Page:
• The best social media marketing campaigns tend to be run by people more on a mission of service than salary. You can definitely see this in the case studies and the inspiring stories from the marketing directors and VPs in my class. Better to hire for passion and find someone who wants to excel at this, and who has social networking innate skills including communicating, collaborating and conflict resolution.
  • Planning for customer complaints by giving front-line social media strategies control over escalation paths and budget to solve customer problems is a win. The companies we reviewed in our case studies that range from BestBuy to JetBlue, Southwest Airlines to Comcast all defined escalation paths for dealing with customer problems.  Customers choose which social media channel to learn from, they also choose which to complain through.  Anticipating and planning for that, and creating escalation paths as part of a social media plan pays off in responsiveness and customer satisfaction.
  • Capture user complaints that come in over social media and analyze them to see how you can improve products, services, the customer experience. This is a radical concept and underscores the mindset change that must pervade companies if social media strategies are ever going to succeed.  Instead of seeing your most loyal customers’ complaining as a pain, look at them as a source of ideas for improvement.  It is a chance to understand how you are really doing; pay attention to what is being said and find insights on how to improve.
  • Failing fast is the best way to learn how to make social media work. Companies hung up on every plan being flawless all the time will find it tough going in social media.  The mindset of failure providing the insights into how best to define shifts in strategy and approach stood out in our class analysis as a key success factor.  Failing fast is a mindset that a social media team has to embrace to succeed, and that means continual experimentation until a given mix and approach works.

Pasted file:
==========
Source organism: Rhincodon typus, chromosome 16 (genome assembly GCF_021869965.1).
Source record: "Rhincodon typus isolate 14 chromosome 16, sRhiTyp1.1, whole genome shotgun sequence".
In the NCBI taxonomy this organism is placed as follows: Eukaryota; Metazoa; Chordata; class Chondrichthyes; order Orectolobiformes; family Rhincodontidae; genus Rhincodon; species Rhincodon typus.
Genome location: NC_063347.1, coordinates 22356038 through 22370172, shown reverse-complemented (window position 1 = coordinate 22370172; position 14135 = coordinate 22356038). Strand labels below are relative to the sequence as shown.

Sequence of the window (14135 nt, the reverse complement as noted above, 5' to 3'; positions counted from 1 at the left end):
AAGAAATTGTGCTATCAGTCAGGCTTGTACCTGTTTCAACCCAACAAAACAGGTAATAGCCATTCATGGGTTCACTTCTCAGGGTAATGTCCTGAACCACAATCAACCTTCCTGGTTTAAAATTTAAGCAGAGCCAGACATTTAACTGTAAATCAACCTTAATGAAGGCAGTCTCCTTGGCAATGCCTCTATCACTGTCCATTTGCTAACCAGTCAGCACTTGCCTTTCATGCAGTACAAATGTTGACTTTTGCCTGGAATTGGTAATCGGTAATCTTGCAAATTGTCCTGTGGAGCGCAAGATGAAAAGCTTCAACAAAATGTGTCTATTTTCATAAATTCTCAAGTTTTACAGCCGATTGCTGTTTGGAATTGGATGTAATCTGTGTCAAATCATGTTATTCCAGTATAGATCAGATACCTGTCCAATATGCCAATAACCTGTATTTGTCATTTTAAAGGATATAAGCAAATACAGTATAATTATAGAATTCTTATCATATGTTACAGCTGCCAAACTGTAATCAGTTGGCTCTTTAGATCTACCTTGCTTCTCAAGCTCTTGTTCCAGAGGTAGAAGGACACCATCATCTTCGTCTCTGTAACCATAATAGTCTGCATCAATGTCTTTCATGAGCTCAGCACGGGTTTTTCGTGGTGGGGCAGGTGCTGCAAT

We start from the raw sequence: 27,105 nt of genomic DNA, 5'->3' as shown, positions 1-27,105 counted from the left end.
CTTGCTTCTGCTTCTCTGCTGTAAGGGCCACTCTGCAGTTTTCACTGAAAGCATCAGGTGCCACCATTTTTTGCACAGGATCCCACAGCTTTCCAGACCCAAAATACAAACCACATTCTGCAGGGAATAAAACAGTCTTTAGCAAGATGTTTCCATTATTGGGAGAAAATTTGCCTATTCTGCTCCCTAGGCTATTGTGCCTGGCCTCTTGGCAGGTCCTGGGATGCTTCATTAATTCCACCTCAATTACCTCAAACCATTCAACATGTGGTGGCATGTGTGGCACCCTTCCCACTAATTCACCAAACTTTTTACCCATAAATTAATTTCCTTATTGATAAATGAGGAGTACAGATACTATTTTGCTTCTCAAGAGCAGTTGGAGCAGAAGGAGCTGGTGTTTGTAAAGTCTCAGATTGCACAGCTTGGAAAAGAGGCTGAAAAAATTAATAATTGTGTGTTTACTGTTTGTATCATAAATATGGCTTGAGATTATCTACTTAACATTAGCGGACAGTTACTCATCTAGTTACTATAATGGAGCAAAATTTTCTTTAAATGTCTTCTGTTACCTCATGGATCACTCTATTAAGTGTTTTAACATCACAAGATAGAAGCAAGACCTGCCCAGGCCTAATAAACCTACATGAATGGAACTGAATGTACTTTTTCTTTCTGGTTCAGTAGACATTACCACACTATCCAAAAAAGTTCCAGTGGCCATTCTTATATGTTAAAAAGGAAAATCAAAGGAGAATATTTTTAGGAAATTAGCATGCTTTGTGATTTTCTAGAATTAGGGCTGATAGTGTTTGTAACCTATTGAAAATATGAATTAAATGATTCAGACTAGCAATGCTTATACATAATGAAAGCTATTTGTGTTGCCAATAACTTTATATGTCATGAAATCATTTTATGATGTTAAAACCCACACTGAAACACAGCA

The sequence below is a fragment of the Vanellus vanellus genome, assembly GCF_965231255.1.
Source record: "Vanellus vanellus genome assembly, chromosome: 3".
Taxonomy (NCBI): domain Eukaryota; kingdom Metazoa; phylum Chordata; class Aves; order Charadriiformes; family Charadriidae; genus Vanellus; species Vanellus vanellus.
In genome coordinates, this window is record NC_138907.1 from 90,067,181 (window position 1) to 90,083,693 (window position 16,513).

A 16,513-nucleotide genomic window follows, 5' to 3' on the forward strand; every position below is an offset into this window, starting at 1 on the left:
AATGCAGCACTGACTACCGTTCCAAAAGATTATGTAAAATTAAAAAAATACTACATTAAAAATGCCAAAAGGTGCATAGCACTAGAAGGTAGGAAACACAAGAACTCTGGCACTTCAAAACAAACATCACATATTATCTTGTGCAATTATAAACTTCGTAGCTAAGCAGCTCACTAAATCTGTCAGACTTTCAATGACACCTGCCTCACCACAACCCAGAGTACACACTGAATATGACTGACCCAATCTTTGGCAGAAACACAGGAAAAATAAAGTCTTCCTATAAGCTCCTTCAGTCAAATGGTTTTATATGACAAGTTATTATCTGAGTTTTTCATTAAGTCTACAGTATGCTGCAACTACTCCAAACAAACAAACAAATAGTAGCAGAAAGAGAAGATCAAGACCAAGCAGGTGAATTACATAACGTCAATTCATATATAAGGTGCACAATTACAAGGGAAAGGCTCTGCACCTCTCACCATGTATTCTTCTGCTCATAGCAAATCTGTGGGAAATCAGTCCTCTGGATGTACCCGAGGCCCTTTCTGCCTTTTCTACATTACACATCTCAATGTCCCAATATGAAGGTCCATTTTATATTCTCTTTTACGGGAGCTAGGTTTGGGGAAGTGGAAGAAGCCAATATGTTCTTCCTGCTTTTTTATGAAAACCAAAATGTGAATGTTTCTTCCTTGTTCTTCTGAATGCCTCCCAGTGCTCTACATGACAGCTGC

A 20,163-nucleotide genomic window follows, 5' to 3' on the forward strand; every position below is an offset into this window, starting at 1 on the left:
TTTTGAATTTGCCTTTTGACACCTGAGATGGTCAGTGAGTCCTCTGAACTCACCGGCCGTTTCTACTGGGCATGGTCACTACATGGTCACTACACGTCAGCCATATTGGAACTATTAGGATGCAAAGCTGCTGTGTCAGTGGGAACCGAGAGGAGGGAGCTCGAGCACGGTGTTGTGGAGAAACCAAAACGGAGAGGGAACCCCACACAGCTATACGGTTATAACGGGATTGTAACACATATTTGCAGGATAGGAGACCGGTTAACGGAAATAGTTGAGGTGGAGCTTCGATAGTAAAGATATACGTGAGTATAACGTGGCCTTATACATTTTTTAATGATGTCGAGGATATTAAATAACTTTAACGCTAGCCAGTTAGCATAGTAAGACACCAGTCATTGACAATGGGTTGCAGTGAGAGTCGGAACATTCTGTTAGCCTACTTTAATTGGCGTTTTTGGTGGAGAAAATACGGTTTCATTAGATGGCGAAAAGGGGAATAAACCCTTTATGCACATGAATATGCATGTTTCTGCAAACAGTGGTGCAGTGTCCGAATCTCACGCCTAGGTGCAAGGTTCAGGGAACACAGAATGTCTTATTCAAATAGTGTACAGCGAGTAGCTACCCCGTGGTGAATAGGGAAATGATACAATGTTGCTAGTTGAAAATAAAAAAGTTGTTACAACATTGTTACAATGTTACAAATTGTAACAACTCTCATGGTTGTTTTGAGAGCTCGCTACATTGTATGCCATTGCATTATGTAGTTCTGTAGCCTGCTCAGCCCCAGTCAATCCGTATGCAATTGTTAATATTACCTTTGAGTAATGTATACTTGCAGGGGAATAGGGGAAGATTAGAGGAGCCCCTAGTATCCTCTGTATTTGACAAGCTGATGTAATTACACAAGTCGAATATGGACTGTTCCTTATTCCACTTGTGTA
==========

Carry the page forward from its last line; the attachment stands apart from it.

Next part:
• Use Google Analytics to gain insights into what types of content matter most by each type of social media and audience. One of my students found that engineers liked blogs the most and Twitter the least, while one student who runs and electronics distribution business found Twitter-based offers with urgency associated with them worked well.  Using Google Analytics, you will be able to see trends in how your various content is used by each social media application.  It is free and invaluable in the lessons learned.
  • Set up social media marketing teams to win by giving them the budget, freedom and autonomy to make the needle move on key performance indicators. Much of what is going on today in social media marketing is experimentation – the trouble is that it is not called that – especially in front of C-level executives funding these programs.  It’s time to level set expectations and tell the truth: social media is a long-term investment and the rules and assumptions used in other media just don’t work.

Bottom line: Taking a mindset of experimentation over perfection, creating your own metrics over popularity-based ones, and failing fast to learn as much as possible increase the chances of success with social media strategies.

Process simplification becomes a matter of survival.

The processes we use to deliver our products and services become the fingerprint of our organizations. They are how we get things done. They determine our productivity. They define our company from the competition. They reflect out to our customers and tell them who we are and whether we care about their needs.

On the other hand, our processes can take on a life of their own and become a bewildering maze of handoffs. They grow complex and proliferate, making us more difficult to work with. They remain labor intensive and paper-driven. In many companies, these proliferating processes come to reside in functional silos with the corporate left hand unable to communicate across the maze efficiently, quickly – or, sometimes at all – with the corporate right hand. The result is internal and external complexity and confusion.

Simplification becomes a matter of survival.

We know instinctively that there are rich opportunities in restructuring our processes. And staring at our dropping ROI and listening to the thunder of our competition’s feet in the background, racing to overtake us, we are painfully aware of the need to do something and do it now.